Pre-nuptial Agreements in Australia - Are They Still Valid?

The High Court case of Thorne v Kennedy has received a lot of attention in the press – with questions being asked as to the impact the case would have on Binding Financial Agreements (BFA’s) in Australia.

“Binding Financial Agreements” are how “pre-nuptial” or “post-nuptial” agreements are known in Australia. Since 2000, these agreements have been possible under Australian law to be entered into before the commencement of a marriage of de facto relationship, during a marriage or de facto or relationship, or after marriage or de facto relationship has ended.

However, as the Agreements are not Court Orders, they do not hold the authority of the Court, and a dissatisfied party may apply to the Court for the BFA to be set aside (or determined by the Court to be unenforceable). That’s exactly what happened in the case of Thorne v Kennedy – a case in which the parties had entered into a BFA in the lead up to their marriage, and then another BFA shortly after their marriage. The parties separated about four years after the marriage, and the Wife applied to the Family Court of Australia to have both Agreements set aside.

Perhaps the reasons the case has aroused so much interest, and was expected to be so important for the law in Australia regarding BFAs, were two-fold.

Firstly, there was a very large difference in wealth between the parties. The Husbands net wealth was in the range of $18 million dollars to $24 million dollars. The Wife – who the Husband met on the internet – came to Australia from another country to be with the husband, and with the intention (shared by the Husband) that they would be married. She had no job, no money, no assets (either in Australia or overseas), no friends or family in Australia, and no English language skills. She and the husband communicated with each other in the Greek language.

Secondly, it was not disputed between the parties that – from the outset of the relationship – the Husband made clear to the Wife that if he died or the relationship ended, he intended that his assets were to be protected for his adult children. Therefore, it was apparently agreed and understood between the Husband and Wife that that the Wife would not receive a large property settlement from the Husband if they separated, nor would she inherit his wealth if he died during the marriage.

Therefore, the BFA was created in the same circumstances many BFA’s are in Australia – instigated by the financially stronger party, and drafted and signed with the intention for that party of protecting their wealth in the event of a separation. Also like many BFAs entered into in Australia, the BFA was signed by the Wife knowing the intention was for the Husband to protect his wealth (for the benefit of his children), and despite legal advice from her independent lawyer who advised her the Agreement was not in her best interests, and perhaps one of the most inequitable and disadvantageous BFAs she (the lawyer) had ever seen.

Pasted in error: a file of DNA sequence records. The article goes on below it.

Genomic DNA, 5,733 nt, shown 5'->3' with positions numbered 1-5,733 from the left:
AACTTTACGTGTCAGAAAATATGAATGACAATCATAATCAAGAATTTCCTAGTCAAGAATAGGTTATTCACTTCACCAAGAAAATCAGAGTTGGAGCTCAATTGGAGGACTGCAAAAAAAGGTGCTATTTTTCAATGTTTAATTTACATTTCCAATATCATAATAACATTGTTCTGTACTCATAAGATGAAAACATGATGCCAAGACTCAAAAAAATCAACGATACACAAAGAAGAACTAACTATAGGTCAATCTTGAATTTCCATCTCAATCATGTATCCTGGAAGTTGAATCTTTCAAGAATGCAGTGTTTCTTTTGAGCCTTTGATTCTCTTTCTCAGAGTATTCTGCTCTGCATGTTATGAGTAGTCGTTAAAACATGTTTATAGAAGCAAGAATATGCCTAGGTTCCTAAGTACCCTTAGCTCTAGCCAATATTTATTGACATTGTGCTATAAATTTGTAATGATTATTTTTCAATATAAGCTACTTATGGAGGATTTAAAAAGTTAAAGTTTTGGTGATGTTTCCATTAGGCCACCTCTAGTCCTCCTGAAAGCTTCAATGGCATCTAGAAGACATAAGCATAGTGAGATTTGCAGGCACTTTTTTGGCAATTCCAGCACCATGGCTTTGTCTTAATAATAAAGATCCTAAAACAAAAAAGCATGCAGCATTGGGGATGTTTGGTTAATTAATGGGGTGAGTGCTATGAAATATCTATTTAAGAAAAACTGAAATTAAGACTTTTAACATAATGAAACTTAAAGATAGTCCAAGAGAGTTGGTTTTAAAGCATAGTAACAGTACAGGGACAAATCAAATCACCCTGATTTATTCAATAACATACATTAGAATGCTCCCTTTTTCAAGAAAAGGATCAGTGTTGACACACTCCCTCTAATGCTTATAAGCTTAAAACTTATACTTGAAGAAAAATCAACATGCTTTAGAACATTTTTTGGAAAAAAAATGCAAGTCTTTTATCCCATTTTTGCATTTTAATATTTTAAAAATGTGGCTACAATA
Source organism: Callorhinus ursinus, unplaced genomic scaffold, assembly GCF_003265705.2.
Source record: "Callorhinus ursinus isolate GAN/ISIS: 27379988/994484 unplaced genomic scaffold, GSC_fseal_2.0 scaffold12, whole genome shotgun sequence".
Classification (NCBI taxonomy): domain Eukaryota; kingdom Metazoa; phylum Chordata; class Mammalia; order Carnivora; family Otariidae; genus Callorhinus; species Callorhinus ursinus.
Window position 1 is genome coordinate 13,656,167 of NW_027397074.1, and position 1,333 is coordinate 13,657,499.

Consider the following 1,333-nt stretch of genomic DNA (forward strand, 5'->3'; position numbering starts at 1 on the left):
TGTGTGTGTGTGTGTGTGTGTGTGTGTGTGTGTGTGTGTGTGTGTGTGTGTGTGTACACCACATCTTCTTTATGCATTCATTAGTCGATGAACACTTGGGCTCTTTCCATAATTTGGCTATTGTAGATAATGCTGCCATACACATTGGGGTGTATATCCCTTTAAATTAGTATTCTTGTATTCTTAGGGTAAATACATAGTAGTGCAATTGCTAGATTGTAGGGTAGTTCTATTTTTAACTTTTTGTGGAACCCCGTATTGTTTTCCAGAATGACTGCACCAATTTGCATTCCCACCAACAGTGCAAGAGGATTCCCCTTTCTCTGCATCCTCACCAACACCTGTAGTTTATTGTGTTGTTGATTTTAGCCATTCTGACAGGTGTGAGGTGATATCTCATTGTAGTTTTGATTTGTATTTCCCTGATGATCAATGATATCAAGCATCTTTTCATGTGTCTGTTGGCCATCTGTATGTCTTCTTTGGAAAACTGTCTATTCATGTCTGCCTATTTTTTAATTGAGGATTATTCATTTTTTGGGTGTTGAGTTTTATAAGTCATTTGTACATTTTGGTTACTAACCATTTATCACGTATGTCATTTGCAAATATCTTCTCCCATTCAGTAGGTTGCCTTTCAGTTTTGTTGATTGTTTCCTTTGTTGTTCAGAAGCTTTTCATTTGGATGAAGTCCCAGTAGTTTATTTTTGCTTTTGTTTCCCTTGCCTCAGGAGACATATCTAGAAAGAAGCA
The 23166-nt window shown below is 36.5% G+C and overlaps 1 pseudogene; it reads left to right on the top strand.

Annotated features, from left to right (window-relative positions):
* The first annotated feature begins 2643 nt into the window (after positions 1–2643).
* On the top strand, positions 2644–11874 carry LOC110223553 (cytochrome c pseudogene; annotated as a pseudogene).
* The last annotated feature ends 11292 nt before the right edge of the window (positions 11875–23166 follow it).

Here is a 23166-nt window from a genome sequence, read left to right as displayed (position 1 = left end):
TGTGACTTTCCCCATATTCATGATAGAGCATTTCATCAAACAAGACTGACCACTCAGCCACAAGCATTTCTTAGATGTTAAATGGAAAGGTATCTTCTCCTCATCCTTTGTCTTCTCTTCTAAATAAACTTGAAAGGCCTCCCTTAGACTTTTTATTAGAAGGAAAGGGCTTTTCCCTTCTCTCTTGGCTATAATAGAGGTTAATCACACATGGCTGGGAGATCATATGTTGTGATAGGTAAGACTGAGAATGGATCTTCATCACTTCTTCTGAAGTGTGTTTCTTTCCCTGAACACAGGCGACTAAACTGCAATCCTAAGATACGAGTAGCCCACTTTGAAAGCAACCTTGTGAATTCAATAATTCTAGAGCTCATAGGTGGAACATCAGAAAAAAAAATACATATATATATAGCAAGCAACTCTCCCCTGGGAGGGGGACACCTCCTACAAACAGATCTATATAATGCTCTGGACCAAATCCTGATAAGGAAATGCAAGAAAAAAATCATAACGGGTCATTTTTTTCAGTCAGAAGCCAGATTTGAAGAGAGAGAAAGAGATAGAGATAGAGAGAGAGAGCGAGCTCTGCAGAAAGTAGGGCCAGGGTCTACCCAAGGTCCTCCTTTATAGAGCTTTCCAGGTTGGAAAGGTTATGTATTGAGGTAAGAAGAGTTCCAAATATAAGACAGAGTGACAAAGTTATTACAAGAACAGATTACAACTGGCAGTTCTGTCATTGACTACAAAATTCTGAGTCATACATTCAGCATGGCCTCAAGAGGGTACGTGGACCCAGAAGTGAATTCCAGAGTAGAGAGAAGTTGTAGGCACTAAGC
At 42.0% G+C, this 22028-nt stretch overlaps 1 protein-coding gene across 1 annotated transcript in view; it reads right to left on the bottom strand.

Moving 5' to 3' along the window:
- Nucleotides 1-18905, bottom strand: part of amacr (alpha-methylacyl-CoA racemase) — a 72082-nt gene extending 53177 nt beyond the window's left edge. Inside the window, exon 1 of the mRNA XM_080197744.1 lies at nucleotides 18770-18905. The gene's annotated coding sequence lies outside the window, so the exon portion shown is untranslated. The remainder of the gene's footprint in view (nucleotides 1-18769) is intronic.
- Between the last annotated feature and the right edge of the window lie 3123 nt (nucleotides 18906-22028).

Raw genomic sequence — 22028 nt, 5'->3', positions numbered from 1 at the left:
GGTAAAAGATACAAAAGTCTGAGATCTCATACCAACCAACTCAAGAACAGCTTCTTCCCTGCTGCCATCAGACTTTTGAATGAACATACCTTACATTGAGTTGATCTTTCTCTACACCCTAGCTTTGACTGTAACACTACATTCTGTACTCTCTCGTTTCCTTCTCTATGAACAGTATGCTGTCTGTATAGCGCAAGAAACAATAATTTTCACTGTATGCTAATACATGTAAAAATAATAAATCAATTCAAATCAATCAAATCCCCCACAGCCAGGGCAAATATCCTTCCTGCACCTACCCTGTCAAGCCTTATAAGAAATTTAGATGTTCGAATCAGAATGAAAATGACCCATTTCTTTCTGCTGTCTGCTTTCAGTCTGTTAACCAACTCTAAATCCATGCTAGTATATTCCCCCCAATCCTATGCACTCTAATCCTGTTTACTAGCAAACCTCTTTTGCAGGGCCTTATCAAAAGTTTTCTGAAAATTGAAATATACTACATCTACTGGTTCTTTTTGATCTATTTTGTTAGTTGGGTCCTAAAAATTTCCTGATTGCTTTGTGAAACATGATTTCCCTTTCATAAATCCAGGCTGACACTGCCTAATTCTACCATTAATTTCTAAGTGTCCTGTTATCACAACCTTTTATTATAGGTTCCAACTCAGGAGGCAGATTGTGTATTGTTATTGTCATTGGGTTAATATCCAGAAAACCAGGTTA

So although a person reading this may wonder why on earth the BFA was entered into by the wife, as is made clear above, this situation is quite common in Australia. Therefore, Australian family lawyers, court reporters and commentators, were all on the edge of their seats in the lead up to the decision being handed down. The BFAs had been set aside (or, not enforced) in the Family Court, then the Full Court of the Family Court had upheld (or, decided the BFAs should be enforced), and therefore the case proceeded to the highest Court in the land – the High Court of Australia – after which there could be no further appeal by either party.

The decision was handed down by the High Court on 8 November 2017, under the name of Thorne v Kennedy (under Australian law, cases are published with pseudonyms to protect the privacy of the people involved).

The decision of the Court was to set aside both BFAs – that is – the High Court held that both BFAs would not be enforced, the Wife was permitted to bring an Application in the Court for a property settlement, and the Husband’s executors (who had carried on the case on behalf of the Husband after he passed away during the litigation) were to pay the Wife’s costs.

The High Court made these Orders for numerous reasons, but of particular interest is that the Wife had “no choice” and was “powerless” in opposing the BFAs and that the Husband’s conduct was “unconscionable”.